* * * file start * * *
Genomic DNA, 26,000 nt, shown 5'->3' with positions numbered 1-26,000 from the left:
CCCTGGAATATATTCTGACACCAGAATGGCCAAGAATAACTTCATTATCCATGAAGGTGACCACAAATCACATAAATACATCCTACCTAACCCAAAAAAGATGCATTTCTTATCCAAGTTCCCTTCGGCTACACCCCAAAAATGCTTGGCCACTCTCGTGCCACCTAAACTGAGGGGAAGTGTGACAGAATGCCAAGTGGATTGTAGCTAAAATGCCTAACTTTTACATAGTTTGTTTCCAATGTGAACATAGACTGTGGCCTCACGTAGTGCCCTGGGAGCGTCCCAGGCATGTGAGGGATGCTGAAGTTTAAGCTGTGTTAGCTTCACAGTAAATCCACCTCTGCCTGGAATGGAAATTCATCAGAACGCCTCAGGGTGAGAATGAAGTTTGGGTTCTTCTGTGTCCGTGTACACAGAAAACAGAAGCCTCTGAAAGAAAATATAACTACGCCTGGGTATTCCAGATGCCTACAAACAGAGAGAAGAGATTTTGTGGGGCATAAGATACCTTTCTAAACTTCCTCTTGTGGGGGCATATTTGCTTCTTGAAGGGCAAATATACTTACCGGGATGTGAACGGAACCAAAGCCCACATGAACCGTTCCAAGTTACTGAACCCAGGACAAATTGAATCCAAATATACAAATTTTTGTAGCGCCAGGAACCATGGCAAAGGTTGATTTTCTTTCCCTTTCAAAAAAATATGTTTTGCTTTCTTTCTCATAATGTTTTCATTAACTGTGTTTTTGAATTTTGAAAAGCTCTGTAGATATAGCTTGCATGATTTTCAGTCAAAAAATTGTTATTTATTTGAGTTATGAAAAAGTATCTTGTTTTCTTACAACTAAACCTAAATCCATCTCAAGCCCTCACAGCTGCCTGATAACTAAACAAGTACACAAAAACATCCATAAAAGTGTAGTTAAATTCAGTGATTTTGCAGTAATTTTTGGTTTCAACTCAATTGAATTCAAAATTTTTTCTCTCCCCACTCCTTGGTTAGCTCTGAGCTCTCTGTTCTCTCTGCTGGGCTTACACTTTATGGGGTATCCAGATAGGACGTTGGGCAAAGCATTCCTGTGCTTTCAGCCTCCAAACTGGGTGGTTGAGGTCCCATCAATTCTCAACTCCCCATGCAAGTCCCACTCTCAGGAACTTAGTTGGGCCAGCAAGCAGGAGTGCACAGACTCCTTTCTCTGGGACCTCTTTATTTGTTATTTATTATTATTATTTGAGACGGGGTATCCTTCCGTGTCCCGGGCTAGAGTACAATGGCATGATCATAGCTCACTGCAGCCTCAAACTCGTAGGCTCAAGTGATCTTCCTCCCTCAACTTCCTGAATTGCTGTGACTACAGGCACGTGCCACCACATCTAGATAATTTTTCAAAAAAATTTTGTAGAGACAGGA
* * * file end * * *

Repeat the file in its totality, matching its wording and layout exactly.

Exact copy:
Genomic DNA, 26,000 nt, shown 5'->3' with positions numbered 1-26,000 from the left:
CCCTGGAATATATTCTGACACCAGAATGGCCAAGAATAACTTCATTATCCATGAAGGTGACCACAAATCACATAAATACATCCTACCTAACCCAAAAAAGATGCATTTCTTATCCAAGTTCCCTTCGGCTACACCCCAAAAATGCTTGGCCACTCTCGTGCCACCTAAACTGAGGGGAAGTGTGACAGAATGCCAAGTGGATTGTAGCTAAAATGCCTAACTTTTACATAGTTTGTTTCCAATGTGAACATAGACTGTGGCCTCACGTAGTGCCCTGGGAGCGTCCCAGGCATGTGAGGGATGCTGAAGTTTAAGCTGTGTTAGCTTCACAGTAAATCCACCTCTGCCTGGAATGGAAATTCATCAGAACGCCTCAGGGTGAGAATGAAGTTTGGGTTCTTCTGTGTCCGTGTACACAGAAAACAGAAGCCTCTGAAAGAAAATATAACTACGCCTGGGTATTCCAGATGCCTACAAACAGAGAGAAGAGATTTTGTGGGGCATAAGATACCTTTCTAAACTTCCTCTTGTGGGGGCATATTTGCTTCTTGAAGGGCAAATATACTTACCGGGATGTGAACGGAACCAAAGCCCACATGAACCGTTCCAAGTTACTGAACCCAGGACAAATTGAATCCAAATATACAAATTTTTGTAGCGCCAGGAACCATGGCAAAGGTTGATTTTCTTTCCCTTTCAAAAAAATATGTTTTGCTTTCTTTCTCATAATGTTTTCATTAACTGTGTTTTTGAATTTTGAAAAGCTCTGTAGATATAGCTTGCATGATTTTCAGTCAAAAAATTGTTATTTATTTGAGTTATGAAAAAGTATCTTGTTTTCTTACAACTAAACCTAAATCCATCTCAAGCCCTCACAGCTGCCTGATAACTAAACAAGTACACAAAAACATCCATAAAAGTGTAGTTAAATTCAGTGATTTTGCAGTAATTTTTGGTTTCAACTCAATTGAATTCAAAATTTTTTCTCTCCCCACTCCTTGGTTAGCTCTGAGCTCTCTGTTCTCTCTGCTGGGCTTACACTTTATGGGGTATCCAGATAGGACGTTGGGCAAAGCATTCCTGTGCTTTCAGCCTCCAAACTGGGTGGTTGAGGTCCCATCAATTCTCAACTCCCCATGCAAGTCCCACTCTCAGGAACTTAGTTGGGCCAGCAAGCAGGAGTGCACAGACTCCTTTCTCTGGGACCTCTTTATTTGTTATTTATTATTATTATTTGAGACGGGGTATCCTTCCGTGTCCCGGGCTAGAGTACAATGGCATGATCATAGCTCACTGCAGCCTCAAACTCGTAGGCTCAAGTGATCTTCCTCCCTCAACTTCCTGAATTGCTGTGACTACAGGCACGTGCCACCACATCTAGATAATTTTTCAAAAAAATTTTGTAGAGACAGGA